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UN nuclear chief visits Japan to assess Fukushima wastewater release, talks atomic energy

The head of the United Nations’ atomic agency is in Japan to examine discharges of treated radioactive wastewater from the ruined Fukushima Daiichi nuclear power plant, and to discuss further cooperation with Japan to promote peaceful use of nuclear energy and non-proliferation.

International Atomic Energy Agency Director-General Rafael Mariano Grossi is visiting the country Tuesday for the first time since releases of the treated water began in August. It also comes one day after Japan marked 13 years after the March 11 earthquake and tsunami struck, triggering the Fukushima disaster.

“This date has a special meaning in Japan,” Grossi said as he met with Japanese Environment Minister Shintaro Ito, his first in a series of talks with top Japanese officials planned for the three-day visit.

JAPAN MARKS FUKUSHIMA NUCLEAR DISASTER 13 YEARS LATER, PLEDGES TO RECOVER ‘AT ANY COST’

The disaster caused many difficulties, but also led to “strengthening of the links and the cooperation between the IAEA and Japan,” Grossi said.

A massive earthquake and tsunami in 2011 damaged the Fukushima plant’s power supply and reactor cooling functions, triggering triple meltdowns and causing large amounts of radioactive wastewater to accumulate. After more than a decade of cleanup work, the plant began discharging the water after treating it and diluting it with large amounts of seawater on Aug. 24, starting a process that’s expected to take decades.

The discharges have been strongly opposed by fishing groups and neighboring countries including China, which banned all imports of Japanese seafood immediately after the release began.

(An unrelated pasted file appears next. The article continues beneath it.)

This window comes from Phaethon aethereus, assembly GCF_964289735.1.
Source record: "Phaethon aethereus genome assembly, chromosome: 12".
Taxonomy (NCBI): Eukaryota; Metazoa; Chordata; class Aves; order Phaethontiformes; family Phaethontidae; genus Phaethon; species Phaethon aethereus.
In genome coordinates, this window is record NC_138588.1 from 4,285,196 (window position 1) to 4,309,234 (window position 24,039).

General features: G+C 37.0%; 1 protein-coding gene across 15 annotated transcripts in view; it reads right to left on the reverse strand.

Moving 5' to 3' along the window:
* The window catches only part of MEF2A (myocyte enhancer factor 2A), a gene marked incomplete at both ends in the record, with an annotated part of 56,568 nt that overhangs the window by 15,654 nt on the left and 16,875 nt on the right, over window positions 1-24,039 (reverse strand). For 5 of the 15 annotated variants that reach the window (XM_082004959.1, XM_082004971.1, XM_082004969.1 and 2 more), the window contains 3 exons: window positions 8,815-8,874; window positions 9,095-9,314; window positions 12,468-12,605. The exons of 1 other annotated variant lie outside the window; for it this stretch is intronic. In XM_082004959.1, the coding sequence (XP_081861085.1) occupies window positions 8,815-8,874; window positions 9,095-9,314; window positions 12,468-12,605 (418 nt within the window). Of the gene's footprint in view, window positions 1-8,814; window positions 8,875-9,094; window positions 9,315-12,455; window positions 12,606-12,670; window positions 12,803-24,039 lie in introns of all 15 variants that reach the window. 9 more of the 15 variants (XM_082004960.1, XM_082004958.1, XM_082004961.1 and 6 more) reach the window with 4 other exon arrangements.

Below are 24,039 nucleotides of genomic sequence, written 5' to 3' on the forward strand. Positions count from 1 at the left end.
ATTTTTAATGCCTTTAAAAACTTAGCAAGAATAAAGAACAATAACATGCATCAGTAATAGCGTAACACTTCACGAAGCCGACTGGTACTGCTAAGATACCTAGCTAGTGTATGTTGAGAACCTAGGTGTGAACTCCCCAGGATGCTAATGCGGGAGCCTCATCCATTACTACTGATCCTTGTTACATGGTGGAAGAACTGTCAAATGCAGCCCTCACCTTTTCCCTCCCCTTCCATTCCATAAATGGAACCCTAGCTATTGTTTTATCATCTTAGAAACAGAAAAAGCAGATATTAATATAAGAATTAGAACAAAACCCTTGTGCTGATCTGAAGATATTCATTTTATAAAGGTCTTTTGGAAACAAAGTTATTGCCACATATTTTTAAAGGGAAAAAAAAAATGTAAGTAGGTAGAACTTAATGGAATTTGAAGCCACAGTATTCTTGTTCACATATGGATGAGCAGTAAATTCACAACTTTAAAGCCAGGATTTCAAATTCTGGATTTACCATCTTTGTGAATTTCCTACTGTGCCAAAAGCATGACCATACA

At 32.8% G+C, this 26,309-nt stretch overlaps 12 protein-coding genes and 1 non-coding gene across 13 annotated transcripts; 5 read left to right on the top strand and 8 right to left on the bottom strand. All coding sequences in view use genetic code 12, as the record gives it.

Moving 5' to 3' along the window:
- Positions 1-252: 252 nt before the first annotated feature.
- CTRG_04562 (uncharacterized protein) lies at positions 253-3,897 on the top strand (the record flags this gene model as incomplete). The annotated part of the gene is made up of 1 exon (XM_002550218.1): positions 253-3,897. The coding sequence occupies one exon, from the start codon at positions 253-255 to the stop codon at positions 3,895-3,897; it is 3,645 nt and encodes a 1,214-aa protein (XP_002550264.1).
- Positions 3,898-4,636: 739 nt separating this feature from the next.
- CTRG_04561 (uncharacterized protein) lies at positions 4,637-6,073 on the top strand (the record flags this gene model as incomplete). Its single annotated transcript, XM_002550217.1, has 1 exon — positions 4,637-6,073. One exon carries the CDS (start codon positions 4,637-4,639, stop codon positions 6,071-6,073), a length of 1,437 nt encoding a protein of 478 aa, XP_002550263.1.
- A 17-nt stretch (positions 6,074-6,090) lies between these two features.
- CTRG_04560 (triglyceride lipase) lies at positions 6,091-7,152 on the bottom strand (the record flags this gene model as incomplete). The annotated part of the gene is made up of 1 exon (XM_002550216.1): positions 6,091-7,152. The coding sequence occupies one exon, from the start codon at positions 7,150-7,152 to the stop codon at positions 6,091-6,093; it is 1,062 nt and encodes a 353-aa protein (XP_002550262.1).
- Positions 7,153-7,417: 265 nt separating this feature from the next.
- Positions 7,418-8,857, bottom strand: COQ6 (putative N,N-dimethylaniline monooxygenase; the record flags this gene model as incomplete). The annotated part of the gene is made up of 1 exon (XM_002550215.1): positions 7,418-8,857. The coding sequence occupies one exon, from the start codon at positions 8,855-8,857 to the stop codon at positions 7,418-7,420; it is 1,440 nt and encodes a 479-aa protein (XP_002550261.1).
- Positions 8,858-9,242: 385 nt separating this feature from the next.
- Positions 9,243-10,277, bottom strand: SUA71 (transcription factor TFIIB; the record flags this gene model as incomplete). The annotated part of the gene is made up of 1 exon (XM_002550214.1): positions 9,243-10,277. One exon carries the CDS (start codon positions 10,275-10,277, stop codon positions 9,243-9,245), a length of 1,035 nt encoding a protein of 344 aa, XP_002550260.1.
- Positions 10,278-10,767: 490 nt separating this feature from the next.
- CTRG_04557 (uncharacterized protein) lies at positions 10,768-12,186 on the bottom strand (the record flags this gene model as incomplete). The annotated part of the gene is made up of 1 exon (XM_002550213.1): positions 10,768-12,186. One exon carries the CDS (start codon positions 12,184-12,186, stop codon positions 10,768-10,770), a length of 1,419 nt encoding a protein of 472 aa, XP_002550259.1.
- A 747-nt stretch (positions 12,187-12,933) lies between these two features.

Japan has sought the IAEA’s help with safety monitoring and evaluation to allay concerns over the discharge plan.

Rafael Mariano Grossi Yoshimasa Hayashi

International Atomic Energy Agency Director General Rafael Mariano Grossi is in Japan to examine the release of discharged treated radioactive wastewater from the ruined Fukushima nuclear plant and for talks over nuclear energy and non-proliferation. (AP Photo/Eugene Hoshiko, Pool)

Grossi is expected to examine the discharge facility Wednesday after meeting with local residents. He last visited the plant in July after issuing an IAEA review predicting only negligible impact from the discharges. The IAEA comprehensive report later also concluded that the discharges have so far satisfied international safety standards.

Grossi will also meet with Foreign Minister Yoko Kamikawa and Economy and Industry Minister Ken Saito to discuss cooperation in nuclear disarmament, non-proliferation, North Korea and Iran as well as peaceful use of atomic energy, Japanese officials said.

Prime Minister Fumio Kishida’s government has reversed earlier plans for a nuclear phaseout and is accelerating use of nuclear power in response to rising fuel costs stemming from Russia’s war on Ukraine and pressure to meet decarbonization goals.

Japan also wants to provide financial support for IAEA’s effort to protect Ukrainian nuclear plants from Russia’s ongoing war, officials said.

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Japan and IAEA are also cooperating on disposal of radioactive soil from Fukushima.

The Japanese government, stuck with massive amounts of soil unearthed during reconstruction and cleanup work outside of the Fukushima plant, is struggling to find disposal methods. A plan to recycle it for road construction and other public works after safety tests has met fierce protests.

The soil has been stored in an interim storage facility in Fukushima. The government has promised a final disposal plan outside of the prefecture by 2045.

A preliminary IAEA report last year supported the soil recycling plan, but stressed the need for public trust. A final report is expected this summer.


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